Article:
Long Barrack Archaeology Update - January 12

January 12, 2024

Three excavation units were active this week: EUs 2, 4, and 6. Artifact processing also continued in the lab throughout the week.

In EU-2 archaeologists further exposed the stacked limestone alignment previously encountered in EU-3. This alignment is oriented north-south and is about 56 cm in width. The alignment has patches of mortar present and an associated prepared caliche surface. When excavating through the caliche surface a partial spur was recovered. Archaeologists also excavated the soils in the remainder of the unit, with a maximum depth reached of 100 cm below surface.

Excavations in EU-4 revealed a grey, ashy deposit that corresponds to the ashy deposit encountered in EU-5. Artifact counts are also similar to EU-5, with multiple ceramics, metal, and other materials recovered. EU-4 reached a maximum depth of 60 cm below surface.

This week archaeologists opened EU-6. This unit is against the Long Barrack wall and to the west of EU-5. Due to previous landscaping, this unit was very uneven resulting in a wide range of starting elevations. The first level for this unit was excavated throughout the week and archaeologists reached a maximum depth of approximately 30 cm below surface. Even though the soils exhibited signs of previous disturbance, five bags of artifacts were collected. Artifacts included ceramics, metal, glass, and construction materials.

Side wall of limestone in an excavation unit
Profile of Limestone alignment in EU-2.
Grey, ashy deposit in an excavation unit
Excavations in EU-4.
Flat stone surface in an excavation unit
Level 1 in EU 6.

From the lab:

All of the excavation units have recovered lithics, or stone tools. This week we would like to describe some of the lithic material archaeologists have recovered.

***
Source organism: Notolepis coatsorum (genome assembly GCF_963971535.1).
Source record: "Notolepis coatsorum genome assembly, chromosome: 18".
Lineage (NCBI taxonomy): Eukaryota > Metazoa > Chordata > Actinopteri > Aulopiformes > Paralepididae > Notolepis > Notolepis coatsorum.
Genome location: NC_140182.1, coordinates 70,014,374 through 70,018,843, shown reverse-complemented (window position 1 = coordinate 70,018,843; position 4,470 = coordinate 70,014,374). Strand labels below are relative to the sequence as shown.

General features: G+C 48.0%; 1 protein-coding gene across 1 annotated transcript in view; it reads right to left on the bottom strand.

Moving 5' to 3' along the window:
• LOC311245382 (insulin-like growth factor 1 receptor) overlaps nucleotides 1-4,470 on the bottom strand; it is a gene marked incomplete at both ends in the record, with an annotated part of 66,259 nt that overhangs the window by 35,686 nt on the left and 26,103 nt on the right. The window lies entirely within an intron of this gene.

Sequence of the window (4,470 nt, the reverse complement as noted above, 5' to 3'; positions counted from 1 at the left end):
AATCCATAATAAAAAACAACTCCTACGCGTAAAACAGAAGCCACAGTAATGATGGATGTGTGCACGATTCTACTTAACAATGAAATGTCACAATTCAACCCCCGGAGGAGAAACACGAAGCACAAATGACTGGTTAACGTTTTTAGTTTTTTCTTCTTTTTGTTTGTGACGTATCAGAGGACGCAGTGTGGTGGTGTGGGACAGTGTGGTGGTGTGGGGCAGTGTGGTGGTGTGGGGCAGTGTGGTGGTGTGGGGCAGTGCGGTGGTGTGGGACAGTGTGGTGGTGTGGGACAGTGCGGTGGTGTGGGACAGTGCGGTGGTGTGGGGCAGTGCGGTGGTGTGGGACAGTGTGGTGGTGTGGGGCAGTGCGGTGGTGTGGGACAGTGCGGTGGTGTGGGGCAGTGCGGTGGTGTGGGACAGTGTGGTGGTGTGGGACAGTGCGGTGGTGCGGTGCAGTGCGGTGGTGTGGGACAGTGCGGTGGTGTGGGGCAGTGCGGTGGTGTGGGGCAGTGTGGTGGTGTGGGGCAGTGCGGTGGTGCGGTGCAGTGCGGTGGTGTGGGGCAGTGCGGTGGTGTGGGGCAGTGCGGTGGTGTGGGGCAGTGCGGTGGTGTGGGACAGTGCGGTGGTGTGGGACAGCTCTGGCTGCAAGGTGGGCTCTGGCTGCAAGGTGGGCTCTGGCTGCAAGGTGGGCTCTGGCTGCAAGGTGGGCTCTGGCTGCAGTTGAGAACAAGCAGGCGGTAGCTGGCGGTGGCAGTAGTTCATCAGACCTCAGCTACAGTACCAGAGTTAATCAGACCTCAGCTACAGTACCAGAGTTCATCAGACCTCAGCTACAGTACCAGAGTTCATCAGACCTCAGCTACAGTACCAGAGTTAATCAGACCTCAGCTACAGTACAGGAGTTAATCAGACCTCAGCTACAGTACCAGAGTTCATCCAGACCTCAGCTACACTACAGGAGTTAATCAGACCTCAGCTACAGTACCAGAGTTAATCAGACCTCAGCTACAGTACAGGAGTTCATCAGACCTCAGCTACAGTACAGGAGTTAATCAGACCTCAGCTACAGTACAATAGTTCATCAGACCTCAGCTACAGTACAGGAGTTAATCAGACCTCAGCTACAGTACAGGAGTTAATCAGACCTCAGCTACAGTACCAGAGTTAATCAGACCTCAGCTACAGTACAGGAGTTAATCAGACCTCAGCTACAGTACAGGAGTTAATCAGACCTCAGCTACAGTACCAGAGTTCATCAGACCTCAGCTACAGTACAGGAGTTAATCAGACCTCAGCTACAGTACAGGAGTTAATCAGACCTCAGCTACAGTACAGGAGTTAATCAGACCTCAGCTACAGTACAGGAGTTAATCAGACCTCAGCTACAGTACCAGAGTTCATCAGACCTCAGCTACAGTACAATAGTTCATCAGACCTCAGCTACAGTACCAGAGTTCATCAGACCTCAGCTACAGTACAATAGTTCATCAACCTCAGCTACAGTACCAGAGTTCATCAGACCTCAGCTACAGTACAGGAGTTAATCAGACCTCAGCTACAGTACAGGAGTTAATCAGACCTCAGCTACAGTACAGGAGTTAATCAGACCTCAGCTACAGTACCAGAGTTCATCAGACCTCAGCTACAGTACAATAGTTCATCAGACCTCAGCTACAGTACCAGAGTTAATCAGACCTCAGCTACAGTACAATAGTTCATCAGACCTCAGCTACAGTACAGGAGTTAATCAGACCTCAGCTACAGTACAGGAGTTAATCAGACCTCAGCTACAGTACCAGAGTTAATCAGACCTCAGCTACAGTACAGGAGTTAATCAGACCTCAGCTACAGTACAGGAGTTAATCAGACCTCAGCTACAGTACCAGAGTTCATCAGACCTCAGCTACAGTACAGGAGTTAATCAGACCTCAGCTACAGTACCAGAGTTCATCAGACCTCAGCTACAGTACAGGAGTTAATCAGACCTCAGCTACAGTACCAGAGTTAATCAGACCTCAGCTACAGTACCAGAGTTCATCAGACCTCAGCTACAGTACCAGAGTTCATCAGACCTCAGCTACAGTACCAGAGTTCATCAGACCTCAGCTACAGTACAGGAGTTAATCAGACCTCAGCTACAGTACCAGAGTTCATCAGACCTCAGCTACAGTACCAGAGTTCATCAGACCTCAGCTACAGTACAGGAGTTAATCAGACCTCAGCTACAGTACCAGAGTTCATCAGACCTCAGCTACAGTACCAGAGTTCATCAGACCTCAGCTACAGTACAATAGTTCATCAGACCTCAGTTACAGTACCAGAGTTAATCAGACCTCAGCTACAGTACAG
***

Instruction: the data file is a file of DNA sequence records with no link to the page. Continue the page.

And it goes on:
Stone tools, also referred to as lithics, are commonly found in archaeological sites across Texas.  Although lithics are often recovered from prehistoric archaeological sites, they are found within Mission occupations as well. The current archaeological investigations within the Long Barrack have rendered several types of stone tools; including gun flints, projectile points, informal tools, and debitage. Debitage, also known as chipped stone or flakes, is the debris produced during stone tool manufacture.

Initially, formal tools like gun flints or projectile points, originate from a chert nodule (or other material), that is continuously modified and reduced to produce a tool. The excess material discarded off of the chert nodule is what creates the debitage or chipped stone. Archaeologists can identify debitage by assessing specific characteristics present on the debitage itself. These characteristics can include a bulb of percussion, a platform, and a ripple; all of which are a result of the percussion impact during the manufacturing process. The debitage pictured, was recovered during the current archaeological investigations from different excavation units at varying depths. In the first image, note the various forms of debitage that archaeologists encounter during excavations. The second image shows the characteristics commonly found on debitage.

While not all flakes display these specific characteristics simultaneously, it is important for archaeologists to distinguish culturally produced debitage from mechanically produced debitage. Mechanical debitage is created by artificial or natural means, typically from machinery impacting natural chert or livestock crushing chert cobbles in agricultural settings. In some cases, mechanical debitage can look very similar to culturally manufactured debitage, in that it displays evidence of percussion impact.  However, due to the level of physical impact from machinery or large mammals, these characteristics are often not present or obviously too forceful to be produced by a human. The context in which the debitage is found also plays a vital role in determining whether it is cultural or mechanical. For example, the mechanical debitage pictured is associated with a builder’s trench found across excavation units 1 through 4.

Nine stone fragments next to a ruler for size
Figure 1. Debitage
Stone fragment next to a ruler for size
Figure 2. General characteristics of a flake
Seven stone fragments next a ruler for size
Figure 3. Mechanical debitage